By STEVE PERSALL, Times Film Critic
Published July 20, 2006
Strangers with Candy (R) (85 min.) - The fine line between stupid and clever is obliterated in this prequel to a canceled Comedy Central series that somehow keeps being referred to as a cult classic. If this is a cult, I'd rather drink the Kool-Aid.
Strangers with Candy reintroduces us to Jerri Blank (Amy Sedaris), although she would be impossible to forget, and not for many good reasons. Jerri is an oversexed 47-year-old crack addict and parolee who decides to begin her life anew by attending high school. She has the proper level of maturity to fit in, but her leering remarks to coeds and shocking candor about jail time make her an outcast.
Jerri isn't pretty; actually she's quite far from that, with a gruesome overbite, misshapen physique, sagging scowl and trashy makeup.
Director Paul Dinello shapes Jerri's situation like an after-school TV movie drowned in irony. The positive aspects of such teen-angst entertainment are trashed, while the pitfalls of adolescence are grossly exaggerated. Dinello co-wrote the screenplay with Sedaris and co-star Stephen Colbert, same as the television series, so whatever you thought about Strangers with Candy in that format isn't likely to change.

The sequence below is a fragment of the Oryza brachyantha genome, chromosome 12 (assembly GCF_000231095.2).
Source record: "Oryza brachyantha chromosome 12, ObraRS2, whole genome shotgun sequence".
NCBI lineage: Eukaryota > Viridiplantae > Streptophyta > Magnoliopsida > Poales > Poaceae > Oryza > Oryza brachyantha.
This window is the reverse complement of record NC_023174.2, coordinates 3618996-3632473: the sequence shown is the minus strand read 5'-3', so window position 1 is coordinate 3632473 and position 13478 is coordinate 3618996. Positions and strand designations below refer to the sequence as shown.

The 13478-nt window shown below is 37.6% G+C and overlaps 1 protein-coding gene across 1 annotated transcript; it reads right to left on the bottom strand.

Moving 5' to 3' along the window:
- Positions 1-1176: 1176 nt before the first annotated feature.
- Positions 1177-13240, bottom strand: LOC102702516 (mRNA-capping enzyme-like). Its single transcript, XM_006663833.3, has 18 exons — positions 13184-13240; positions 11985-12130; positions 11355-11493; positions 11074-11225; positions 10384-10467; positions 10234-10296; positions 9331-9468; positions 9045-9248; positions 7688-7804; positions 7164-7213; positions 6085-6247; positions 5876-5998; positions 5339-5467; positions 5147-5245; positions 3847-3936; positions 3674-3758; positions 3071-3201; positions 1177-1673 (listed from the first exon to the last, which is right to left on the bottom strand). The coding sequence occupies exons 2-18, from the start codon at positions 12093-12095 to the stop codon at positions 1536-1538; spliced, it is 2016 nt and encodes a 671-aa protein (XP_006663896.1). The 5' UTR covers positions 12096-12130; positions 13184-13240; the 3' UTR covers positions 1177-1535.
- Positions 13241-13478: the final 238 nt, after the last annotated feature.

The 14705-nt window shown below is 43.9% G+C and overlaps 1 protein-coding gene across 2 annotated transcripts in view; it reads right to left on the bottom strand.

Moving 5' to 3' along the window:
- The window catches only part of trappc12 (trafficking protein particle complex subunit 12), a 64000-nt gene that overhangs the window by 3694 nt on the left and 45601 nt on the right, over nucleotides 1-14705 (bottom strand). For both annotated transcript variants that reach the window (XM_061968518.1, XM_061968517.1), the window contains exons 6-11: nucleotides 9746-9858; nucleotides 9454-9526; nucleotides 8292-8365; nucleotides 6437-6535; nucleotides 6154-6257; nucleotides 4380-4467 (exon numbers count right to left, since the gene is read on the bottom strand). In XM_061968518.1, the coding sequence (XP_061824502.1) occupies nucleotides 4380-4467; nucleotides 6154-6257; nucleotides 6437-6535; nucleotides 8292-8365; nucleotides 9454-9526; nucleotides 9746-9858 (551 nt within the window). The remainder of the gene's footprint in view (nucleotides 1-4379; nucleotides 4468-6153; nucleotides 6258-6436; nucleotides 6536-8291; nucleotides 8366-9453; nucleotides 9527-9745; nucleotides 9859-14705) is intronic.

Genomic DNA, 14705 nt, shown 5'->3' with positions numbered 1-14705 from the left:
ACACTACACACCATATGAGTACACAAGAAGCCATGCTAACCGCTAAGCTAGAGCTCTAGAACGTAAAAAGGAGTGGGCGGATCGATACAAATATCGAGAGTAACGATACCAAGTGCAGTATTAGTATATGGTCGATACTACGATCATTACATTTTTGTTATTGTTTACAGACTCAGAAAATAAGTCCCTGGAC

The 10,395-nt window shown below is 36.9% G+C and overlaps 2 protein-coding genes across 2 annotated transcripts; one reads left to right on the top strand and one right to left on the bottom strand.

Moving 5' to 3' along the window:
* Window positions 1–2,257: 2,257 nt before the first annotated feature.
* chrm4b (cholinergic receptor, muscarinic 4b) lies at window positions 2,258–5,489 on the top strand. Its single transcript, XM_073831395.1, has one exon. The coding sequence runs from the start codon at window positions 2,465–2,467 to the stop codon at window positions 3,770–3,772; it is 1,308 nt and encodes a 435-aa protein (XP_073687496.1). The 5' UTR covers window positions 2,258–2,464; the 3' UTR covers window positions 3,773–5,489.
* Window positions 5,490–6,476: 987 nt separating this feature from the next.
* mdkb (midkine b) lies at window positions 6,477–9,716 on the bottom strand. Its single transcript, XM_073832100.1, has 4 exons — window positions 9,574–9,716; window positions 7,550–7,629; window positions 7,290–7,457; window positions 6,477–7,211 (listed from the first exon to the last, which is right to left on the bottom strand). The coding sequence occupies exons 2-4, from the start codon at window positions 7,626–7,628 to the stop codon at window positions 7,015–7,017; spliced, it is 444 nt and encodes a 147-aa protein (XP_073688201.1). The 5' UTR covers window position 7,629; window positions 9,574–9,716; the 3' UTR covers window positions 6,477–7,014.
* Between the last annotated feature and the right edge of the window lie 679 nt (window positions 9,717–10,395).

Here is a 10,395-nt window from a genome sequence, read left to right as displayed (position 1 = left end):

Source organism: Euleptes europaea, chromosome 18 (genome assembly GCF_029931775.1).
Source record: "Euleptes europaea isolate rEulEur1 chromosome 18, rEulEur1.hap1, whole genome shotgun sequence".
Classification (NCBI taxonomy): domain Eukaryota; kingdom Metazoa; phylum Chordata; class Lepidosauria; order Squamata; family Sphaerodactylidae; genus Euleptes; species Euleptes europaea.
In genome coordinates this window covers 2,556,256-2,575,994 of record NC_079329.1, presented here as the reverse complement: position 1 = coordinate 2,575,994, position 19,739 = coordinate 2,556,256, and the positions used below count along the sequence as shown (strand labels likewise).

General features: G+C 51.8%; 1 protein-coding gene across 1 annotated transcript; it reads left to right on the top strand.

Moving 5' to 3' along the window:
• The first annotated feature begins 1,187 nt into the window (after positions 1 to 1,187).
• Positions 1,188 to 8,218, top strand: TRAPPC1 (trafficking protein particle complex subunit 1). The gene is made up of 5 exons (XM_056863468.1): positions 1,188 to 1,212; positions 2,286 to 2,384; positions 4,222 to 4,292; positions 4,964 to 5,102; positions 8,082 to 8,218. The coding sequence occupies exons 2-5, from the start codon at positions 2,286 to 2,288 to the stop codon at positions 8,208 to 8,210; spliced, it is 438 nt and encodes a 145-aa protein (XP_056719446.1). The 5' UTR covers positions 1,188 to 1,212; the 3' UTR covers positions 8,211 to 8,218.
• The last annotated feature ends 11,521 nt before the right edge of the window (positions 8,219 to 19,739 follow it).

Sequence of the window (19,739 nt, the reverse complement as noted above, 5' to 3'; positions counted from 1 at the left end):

There is very little plot, mostly a series of freely associated ideas that usually last longer than they should. Jerri's high school principal (Greg Hollimon) must replace school funds he skimmed to pay gambling debts. His absurd plan is to make a fortune by winning the regional science fair. That becomes a loose framework for a series of encounters with teachers of varying low intelligence and morals, students treating Jerri like dirt and Jerri responding in kind.
The lack of comic steam is sad, considering that Sedaris immerses herself in this one-note role with more sincerity than many actors would. Her facial contortions alone - she's actually a lovely woman - are the sign of an intricately constructed performance. Colbert is a funny guy doing almost anything, but even his deadpan superiority eventually grows stale under these conditions.
What is amazing about Strangers with Candy is the roster of stars who apparently loved the TV series enough to accept brief roles. Oscar winner Philip Seymour Hoffman and Emmy winner Allison Janney play school board members, Sarah Jessica Parker shows up as a crisis counselor with a tip jar, Ian Holm as a family physician, and Matthew Broderick sticks around longest as a flashy science fair coordinator. They must see something promising in this material, but what? D